For many people with disabilities, meeting the requirements of a traditional job can be nearly impossible. But just because commuting or working long hours at a time may be difficult, that doesn't mean the disabled can't be productive in the workplace.
People with disabilities have skills, talents, and experiences that make them ideal employees but may have physical limitations or a chronic medical condition that make it difficult to perform their duties in a traditional work environment. The answer for many is to work from home. In fact, The American with Disabilities Act says that telecommuting -- a work from home job -- is a reasonable accommodation for people who are disabled.
Job Resources for People with Disabilities
National Telecommuting Institute (NTI)
For many years, telecommuting jobs were scarce and limited mostly to the technically knowledgeable and writers. In 1995, the National Telecommuting Institute (NTI), a non-profit organization, was formed "to identify and develop work-at-home jobs for home-based Americans who are physically disabled."
NTI offers three ways people with disabilities can get work-from-home jobs.
- The Staffing Connection provides linkage agreements to Federal contractors that enable these contractors to meet specific hiring guidelines to hire the disabled and helps place Americans with disabilities into these positions.
- Land a Job provides a database of over 500,000 jobs across the United States. To access the database, you need to register.
- NTI At Home offers jobs in customer service, technical support, quality control, and other jobs.
Hiring organizations are in many public and private companies from the AAA to the IRS. NTI is the prime contractor for the IRS and the Department of Veterans Affairs, and it acts as subcontractors for Medicare and Medicaid, the Department of Labor and U.S. Citizenship and Immigration Services. It has also matched disabled home workers with private companies, including Ticket Master, Home Shopping Network, Alamo Rent A Car, and other well-recognized corporations.
NTI offers training to qualified job applicants, the fees for which are paid for by vocational rehab counseling agencies. To qualify, you must submit a written certification of your disability before you can be offered a job via NTI. Either a physician or a Vocational Rehabilitation (VR) office in your state must provide a letter verifying that you have a chronic medical condition or disability.
My Employment Options
My Employment Options is another resource to help people who receive Supplemental Security Income (SSI Non-Retirement) or Social Security Disability Insurance (SSDI) find work. It offers free job placement and other vocational services in 47 states and includes both telecommuting and on-site local community positions to people using the free Ticket to Work Program run through the Social Security Administration.
The work-at-home jobs listed at My Employment Options are wide-ranging, including bookkeeping, customer service, and technical support.
Other Home Career Options for the Disabled
There's no doubt that NTI and My Employment Options provides a valuable service for the disabled. Fortunately, today, people who need work accommodations because of physical disability or chronic illness aren't limited to the services these organizations offer. Telecommuting, freelance and home business options have grown such that people with disabilities can find jobs or create their own flexible home-based career with relative ease. Here are a few other work options open to disabled Americans.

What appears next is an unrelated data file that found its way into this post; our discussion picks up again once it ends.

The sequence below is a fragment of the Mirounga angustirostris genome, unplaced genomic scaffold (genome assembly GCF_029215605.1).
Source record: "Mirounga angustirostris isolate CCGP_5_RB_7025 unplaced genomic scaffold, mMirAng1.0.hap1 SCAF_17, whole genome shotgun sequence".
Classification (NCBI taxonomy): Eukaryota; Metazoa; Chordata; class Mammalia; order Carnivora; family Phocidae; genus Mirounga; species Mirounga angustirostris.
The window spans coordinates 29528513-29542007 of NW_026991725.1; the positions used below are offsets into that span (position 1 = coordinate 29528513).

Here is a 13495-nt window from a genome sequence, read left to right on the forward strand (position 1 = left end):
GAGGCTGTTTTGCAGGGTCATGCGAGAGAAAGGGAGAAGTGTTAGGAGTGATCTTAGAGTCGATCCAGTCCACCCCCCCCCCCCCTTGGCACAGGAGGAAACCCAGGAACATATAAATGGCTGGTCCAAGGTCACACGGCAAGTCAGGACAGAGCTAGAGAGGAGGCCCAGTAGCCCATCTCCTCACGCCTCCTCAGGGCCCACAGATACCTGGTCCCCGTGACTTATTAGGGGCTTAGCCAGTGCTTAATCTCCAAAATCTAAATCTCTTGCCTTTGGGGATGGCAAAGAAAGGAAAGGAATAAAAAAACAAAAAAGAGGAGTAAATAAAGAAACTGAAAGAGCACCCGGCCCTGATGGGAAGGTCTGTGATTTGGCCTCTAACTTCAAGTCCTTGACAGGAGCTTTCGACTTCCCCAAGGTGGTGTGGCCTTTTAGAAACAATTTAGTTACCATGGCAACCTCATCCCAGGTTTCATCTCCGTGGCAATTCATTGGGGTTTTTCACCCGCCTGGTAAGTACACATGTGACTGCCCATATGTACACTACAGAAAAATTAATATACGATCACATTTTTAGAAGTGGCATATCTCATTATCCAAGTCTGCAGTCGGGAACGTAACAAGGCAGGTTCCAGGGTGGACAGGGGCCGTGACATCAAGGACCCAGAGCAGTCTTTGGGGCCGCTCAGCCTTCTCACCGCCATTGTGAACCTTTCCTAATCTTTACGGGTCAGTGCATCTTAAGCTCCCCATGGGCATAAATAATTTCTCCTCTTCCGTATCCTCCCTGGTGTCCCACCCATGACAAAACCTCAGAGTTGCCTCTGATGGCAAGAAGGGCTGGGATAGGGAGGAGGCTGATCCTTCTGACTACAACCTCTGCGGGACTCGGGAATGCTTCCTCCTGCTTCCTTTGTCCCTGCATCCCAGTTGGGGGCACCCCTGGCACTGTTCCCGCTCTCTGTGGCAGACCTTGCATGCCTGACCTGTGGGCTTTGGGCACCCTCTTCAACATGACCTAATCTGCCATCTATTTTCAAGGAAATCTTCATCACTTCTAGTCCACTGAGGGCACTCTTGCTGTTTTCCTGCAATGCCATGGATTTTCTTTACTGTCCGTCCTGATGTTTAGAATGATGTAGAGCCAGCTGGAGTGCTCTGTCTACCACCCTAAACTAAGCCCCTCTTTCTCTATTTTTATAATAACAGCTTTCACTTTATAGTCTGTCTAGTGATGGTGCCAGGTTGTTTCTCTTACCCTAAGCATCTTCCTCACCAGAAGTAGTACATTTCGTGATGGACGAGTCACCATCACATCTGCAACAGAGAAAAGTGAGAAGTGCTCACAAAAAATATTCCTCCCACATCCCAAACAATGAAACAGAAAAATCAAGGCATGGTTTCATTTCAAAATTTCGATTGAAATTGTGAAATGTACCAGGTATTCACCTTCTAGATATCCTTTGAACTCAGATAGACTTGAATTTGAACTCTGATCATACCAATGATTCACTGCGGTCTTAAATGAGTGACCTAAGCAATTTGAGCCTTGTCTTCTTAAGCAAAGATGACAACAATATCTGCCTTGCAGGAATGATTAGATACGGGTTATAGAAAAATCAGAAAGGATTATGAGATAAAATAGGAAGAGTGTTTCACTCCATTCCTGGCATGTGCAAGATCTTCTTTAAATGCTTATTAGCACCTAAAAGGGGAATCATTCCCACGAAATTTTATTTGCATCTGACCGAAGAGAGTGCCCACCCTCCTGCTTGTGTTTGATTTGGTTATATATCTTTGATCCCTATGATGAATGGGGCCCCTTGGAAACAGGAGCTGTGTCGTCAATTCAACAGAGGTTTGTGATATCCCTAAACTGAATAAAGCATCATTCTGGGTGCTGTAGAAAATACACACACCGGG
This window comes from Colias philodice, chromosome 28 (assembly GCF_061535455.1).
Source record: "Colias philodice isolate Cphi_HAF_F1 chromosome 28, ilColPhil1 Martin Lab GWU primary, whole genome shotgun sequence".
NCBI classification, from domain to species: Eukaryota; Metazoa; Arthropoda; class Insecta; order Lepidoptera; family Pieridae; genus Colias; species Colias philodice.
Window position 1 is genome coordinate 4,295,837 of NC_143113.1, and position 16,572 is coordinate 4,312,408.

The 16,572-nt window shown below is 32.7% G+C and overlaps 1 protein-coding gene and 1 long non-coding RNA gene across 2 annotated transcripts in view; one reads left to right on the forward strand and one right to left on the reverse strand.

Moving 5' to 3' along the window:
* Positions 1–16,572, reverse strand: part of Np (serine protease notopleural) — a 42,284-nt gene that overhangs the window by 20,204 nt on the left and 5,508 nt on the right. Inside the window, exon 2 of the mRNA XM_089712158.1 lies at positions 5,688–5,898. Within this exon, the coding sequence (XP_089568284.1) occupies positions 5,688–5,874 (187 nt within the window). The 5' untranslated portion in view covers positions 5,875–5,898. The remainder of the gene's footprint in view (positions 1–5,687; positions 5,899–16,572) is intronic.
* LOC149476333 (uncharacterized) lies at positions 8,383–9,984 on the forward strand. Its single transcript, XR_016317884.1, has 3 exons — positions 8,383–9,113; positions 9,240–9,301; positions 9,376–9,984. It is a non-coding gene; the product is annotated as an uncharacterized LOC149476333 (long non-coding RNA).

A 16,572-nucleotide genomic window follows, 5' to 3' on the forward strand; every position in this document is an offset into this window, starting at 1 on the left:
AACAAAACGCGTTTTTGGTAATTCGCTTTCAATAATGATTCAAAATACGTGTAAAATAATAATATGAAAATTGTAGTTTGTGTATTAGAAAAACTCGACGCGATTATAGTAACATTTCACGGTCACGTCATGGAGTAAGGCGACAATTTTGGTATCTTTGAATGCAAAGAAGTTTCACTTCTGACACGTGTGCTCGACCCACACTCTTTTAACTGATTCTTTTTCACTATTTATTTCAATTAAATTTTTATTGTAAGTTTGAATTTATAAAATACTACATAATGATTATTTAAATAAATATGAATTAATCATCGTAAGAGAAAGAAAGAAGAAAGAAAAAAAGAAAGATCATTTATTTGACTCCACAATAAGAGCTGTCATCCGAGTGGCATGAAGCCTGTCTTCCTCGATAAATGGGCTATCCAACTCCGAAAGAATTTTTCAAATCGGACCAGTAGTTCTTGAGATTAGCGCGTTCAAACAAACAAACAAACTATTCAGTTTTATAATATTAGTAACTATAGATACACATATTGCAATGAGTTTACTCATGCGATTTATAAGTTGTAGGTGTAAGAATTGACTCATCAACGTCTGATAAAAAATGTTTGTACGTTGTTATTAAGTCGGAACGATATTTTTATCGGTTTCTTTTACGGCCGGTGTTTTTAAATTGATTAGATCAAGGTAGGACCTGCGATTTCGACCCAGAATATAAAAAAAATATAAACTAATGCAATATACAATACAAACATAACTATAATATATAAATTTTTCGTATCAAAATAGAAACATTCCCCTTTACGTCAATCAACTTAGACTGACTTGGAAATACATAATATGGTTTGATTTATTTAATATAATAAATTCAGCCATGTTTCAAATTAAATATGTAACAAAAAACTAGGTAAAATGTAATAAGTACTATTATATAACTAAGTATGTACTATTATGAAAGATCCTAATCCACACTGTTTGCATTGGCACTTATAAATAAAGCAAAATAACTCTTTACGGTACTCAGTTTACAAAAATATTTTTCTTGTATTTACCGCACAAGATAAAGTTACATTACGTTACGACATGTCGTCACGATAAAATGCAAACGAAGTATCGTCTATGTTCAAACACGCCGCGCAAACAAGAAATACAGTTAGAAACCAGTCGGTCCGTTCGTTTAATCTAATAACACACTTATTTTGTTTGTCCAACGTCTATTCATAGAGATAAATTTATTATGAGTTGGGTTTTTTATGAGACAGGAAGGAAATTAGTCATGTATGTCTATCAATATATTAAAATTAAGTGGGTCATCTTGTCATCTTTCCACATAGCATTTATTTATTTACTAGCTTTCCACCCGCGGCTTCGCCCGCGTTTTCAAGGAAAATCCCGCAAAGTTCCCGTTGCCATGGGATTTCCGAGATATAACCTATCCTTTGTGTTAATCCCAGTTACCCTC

- Ask the current boss to work from home. Because telecommuting is considered a reasonable accommodation under the ADA, disabled workers can present their employers with a work-at-home proposal if their jobs can be done from home.
- Contact your state's vocational rehabilitation agency for assistance. You can see a list of state locations and contact info from the Office of Disability Employment Policy, which is part of the U.S. Department of Labor.
- Search for a home-based job in your field or fields you're qualified to work in. A great place to start is finding telecommuting jobs on LinkedIn. While many of the main job search sites such as CareerBuilder.com and Indeed.com have home-based jobs listed, you'll need to have a good understanding of work-at-home job scams to help you identify the legit jobs. You can try a site like FlexJobs, which charges for access to its database, but offers thousands of screened jobs.
- Freelance your skills to many businesses. While in a job you work for one company, as a freelancer, you can work for many. Because you're considered a contractor, you can be your own boss, picking and choosing the jobs you want to do and companies you want to work with. Similar to finding a job, LinkedIn can also be used as an online portfolio to find freelance work. Or you can use freelance sites such as Freelancer.com and Upwork to find jobs.
- Start a home business. The advantages to starting a home business are that your time and duties are completely flexible. You can focus on what you're best at and design a schedule that fits your needs. You'll find a ton of ideas, tips, and resources right here. You can even follow our Start a Business in Month Guide to get you up and running as quickly as possible.
There was a time when disabled Americans had to deal with the frustration of wanting to be active and productive workers but were limited by the constraints of traditional jobs. Today, technological advances and shifts in thinking about work have created many opportunities for people with disabilities to telecommute or create their own home-based career.
Updated by Leslie Truex